Volnay offers the most fragrant, elegant interpretations of Pinot Noir in the Côte de Beaune. The best, most dedicated growers in Volnay produce benchmark purity and finesse, allied to a silky, seductive texture. Beguiling, aromatic and ethereal they are reminiscent at times of very fine Chambolle. The tranquil village of Volnay is charming. Set above the vineyards and away from the main road, on a clear day it affords a marvellous view across to Mont Blanc. A relatively small commune, Volnay lies between Pommard and Meursault travelling south. The vineyard slope, facing east and south, descends steeply before gently sidling towards the road below. Volnay soils are marls, with a bedrock of varied limestone, lighter than in neighbouring Pommard. There are echoes of Chambolle-Musigny’s soils here, with proportionately less clay than elsewhere. The appellation covers red wines only.
The limestone base is an important element in Volnay’s unique terroir. This is presumed to be responsible for the ethereal, perfumed character of some of the wines, notably premiers crus Les Fremiets and Clos des Ducs. A layer of iron-rich oolitic limestone is present in the upper, gentle slopes of Champans, imparting a particular character, while clay is more evident in certain vineyards making for sturdier wines.
Looking at the vineyards of Volnay from the vantage point at the top of the hill, it appears looks neat and compact. Although there are no grands crus , astonishingly there are no fewer than thirty five premiers crus , though some are only premiers crus in part and some are in the commune of Meursault. There are an unusually high number of monopoles, vineyards under single ownership, to add to the complexity of Volnay.
Volnay – history
Historically, as with so much of Burgundy, the Middle Ages saw Volnay under the ownership of the Church. The Knights Templar of the order of Malta, the Priory of Saint Etienne and the Dukes of Burgundy all had a share, delighting in the fine views, clean air, pure water and good hunting in the forests above the vines. The French Crown inherited land after the collapse of the Valois dynasty in 1477 so Volnay was favoured at the royal table.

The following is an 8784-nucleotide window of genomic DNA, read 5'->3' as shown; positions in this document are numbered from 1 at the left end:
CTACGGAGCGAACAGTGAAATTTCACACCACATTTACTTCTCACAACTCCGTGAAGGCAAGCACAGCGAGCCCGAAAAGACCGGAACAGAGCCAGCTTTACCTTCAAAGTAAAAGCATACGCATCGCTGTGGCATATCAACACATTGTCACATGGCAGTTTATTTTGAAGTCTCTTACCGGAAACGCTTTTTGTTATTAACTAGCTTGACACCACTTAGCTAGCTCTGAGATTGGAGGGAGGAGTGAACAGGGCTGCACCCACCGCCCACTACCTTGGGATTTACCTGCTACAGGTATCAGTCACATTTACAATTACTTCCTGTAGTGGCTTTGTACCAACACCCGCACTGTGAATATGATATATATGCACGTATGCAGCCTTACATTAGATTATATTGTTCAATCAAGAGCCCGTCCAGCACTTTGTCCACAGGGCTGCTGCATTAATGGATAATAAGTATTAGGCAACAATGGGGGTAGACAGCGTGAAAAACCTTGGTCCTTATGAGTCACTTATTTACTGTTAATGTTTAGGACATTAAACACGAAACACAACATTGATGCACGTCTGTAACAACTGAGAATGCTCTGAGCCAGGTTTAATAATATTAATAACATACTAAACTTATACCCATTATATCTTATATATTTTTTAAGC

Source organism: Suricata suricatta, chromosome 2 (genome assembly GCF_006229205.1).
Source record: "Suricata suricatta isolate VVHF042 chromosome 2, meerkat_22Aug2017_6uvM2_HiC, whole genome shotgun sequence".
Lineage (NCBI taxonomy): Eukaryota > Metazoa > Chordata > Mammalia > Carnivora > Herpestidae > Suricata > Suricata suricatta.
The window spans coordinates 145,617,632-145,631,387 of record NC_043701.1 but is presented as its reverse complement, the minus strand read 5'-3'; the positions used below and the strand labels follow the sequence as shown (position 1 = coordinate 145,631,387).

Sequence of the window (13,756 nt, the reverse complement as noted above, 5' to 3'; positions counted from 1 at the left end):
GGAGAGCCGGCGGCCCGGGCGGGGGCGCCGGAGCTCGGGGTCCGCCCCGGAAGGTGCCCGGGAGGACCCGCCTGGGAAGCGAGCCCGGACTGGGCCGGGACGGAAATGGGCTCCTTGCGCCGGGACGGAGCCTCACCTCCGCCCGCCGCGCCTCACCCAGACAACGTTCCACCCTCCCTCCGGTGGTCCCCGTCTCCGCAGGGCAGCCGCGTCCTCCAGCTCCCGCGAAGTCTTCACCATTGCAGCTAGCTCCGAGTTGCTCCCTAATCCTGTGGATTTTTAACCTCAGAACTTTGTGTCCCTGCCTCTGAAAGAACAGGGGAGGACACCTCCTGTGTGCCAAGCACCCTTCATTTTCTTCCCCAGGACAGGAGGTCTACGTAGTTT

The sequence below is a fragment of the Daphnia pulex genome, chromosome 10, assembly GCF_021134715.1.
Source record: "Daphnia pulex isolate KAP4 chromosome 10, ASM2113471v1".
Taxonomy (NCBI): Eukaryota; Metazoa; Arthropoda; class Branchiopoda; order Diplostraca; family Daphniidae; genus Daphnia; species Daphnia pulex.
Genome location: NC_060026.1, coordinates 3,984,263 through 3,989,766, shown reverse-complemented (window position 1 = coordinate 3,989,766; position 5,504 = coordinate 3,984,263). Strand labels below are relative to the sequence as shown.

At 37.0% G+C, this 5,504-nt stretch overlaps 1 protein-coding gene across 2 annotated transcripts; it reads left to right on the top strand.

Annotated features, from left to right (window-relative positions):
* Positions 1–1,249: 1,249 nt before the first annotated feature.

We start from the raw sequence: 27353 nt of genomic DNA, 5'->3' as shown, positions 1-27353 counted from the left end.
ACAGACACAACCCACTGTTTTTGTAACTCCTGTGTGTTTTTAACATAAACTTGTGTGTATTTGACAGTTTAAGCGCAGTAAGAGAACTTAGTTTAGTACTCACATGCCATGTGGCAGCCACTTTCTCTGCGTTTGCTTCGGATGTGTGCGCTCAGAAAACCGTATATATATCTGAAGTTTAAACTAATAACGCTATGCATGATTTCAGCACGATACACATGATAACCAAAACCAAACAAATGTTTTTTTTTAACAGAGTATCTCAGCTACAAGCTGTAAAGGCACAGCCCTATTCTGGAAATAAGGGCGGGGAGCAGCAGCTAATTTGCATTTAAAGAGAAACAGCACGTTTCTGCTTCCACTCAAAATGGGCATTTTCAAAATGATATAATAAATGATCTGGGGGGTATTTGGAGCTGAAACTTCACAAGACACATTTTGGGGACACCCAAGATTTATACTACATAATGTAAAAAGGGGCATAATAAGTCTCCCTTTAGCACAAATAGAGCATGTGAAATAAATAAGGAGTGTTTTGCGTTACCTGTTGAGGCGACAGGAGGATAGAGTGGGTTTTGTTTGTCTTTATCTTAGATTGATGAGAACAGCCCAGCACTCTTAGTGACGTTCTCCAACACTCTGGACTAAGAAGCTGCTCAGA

In more recent history, with something of a David and Goliath story, Volnay pioneered estate bottling. The Marquis d’Angerville, grandfather to Guillaume d’Angerville who presides today over this jewel of an estate, had railed against the questionable practices of the négociants , the local merchants. The négoces looked after the élevage , bottling and selling of wines. In the 1930s a certain cynicism, not to say fraud prevailed. Who could blame any careful grower who, having tended his vineyard as meticulously as possible then had to have a third party finish the process. As a result of the Marquis’ protests, the merchants refused to accept his wine and he was obliged not only to bottle the wines but to develop his own market. The logic soon attracted others, friends of the Marquis, and estate-bottling was well on its way to today’s norm.